October 2009 • ISBN 978-1611491159 • $115.00
This book explores questions of reading and writing practices in the French Renaissance. While the imitation of great masters of the past, such as Petrarch, was a staple of Renaissance poetics, French poets of the mid-1500s, including Saint-Gelais, Du Bellay, Ronsard, Baïf, and Magny, often turned to a set of unlikely exemplars: the second-rate poets published in a series of volumes known as the Italian Anthologies. Part one provides a general context for this surprising practice by examining modern and Renaissance theories of minor model imitation, Italian canon formation, the publishing of phenomenon of the anthologies and other florilegia, the use of personal commonplace books, and Ronsard’s own annotated copies of these anthologies. Part two shows how these French poets applied the principle of fragmentary exemplarity in their imitations and how they used these sources to engage in a dialogue with each other that featured displays of rivalry and playfulness.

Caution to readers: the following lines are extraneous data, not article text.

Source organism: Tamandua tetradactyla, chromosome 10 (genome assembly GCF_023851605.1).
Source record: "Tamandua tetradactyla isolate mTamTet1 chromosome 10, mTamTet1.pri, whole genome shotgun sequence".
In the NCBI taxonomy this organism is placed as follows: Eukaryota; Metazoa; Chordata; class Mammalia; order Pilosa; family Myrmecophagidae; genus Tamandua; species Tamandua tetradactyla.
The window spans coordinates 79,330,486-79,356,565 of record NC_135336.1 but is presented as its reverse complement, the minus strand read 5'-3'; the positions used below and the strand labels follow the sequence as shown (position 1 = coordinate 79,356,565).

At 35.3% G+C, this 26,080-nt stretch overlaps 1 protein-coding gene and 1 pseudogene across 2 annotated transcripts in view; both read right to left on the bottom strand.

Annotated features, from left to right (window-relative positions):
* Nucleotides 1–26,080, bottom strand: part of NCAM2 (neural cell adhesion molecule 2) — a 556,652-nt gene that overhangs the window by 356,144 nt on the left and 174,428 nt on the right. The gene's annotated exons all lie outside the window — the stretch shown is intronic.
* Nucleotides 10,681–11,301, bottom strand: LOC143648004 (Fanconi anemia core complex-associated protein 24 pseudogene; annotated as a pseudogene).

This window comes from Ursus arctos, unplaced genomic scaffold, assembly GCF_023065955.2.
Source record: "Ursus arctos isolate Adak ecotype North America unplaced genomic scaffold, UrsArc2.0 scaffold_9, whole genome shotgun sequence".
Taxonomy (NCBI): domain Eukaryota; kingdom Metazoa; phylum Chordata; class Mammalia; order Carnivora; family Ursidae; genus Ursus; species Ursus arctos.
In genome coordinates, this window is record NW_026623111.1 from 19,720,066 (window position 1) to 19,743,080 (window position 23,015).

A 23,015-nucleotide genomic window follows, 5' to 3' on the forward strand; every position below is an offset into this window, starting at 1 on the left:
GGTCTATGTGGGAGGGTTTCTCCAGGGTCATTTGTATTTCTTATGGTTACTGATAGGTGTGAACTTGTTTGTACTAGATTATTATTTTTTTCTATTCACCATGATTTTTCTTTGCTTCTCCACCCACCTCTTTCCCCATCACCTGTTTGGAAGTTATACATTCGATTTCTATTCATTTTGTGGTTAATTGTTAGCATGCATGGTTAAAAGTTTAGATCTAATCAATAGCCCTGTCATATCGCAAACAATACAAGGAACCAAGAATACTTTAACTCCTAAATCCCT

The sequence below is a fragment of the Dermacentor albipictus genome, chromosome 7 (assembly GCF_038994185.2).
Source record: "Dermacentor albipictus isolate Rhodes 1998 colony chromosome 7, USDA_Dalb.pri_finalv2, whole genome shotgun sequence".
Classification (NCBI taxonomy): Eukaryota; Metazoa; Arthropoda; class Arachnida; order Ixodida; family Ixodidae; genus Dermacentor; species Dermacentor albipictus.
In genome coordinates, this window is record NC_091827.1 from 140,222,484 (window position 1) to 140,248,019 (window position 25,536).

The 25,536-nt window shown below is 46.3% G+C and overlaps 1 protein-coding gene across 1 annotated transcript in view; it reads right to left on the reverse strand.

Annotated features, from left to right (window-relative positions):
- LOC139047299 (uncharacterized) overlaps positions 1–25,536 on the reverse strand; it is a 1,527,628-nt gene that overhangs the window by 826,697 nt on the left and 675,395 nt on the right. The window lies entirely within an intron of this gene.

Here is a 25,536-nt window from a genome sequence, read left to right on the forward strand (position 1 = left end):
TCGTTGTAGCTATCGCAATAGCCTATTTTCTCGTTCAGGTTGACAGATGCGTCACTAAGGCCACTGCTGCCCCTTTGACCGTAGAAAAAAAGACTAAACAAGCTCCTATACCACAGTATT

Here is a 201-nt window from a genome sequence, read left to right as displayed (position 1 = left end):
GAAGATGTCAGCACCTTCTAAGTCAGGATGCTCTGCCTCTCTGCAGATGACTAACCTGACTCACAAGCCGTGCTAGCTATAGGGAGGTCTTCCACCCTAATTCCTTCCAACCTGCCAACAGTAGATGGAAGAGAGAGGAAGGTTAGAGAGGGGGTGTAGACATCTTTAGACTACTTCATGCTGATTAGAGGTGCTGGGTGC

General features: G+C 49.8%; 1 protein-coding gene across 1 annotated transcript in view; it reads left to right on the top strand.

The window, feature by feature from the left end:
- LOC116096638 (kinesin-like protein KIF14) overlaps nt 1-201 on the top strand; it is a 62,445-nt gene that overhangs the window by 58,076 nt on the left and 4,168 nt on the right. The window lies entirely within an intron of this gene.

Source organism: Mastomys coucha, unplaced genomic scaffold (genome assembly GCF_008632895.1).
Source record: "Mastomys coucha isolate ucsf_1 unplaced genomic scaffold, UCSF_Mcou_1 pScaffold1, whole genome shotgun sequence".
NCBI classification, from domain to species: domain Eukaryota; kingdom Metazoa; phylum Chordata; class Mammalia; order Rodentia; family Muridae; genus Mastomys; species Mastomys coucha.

About the Author
JoAnn DellaNeva teaches at the University of Notre Dame.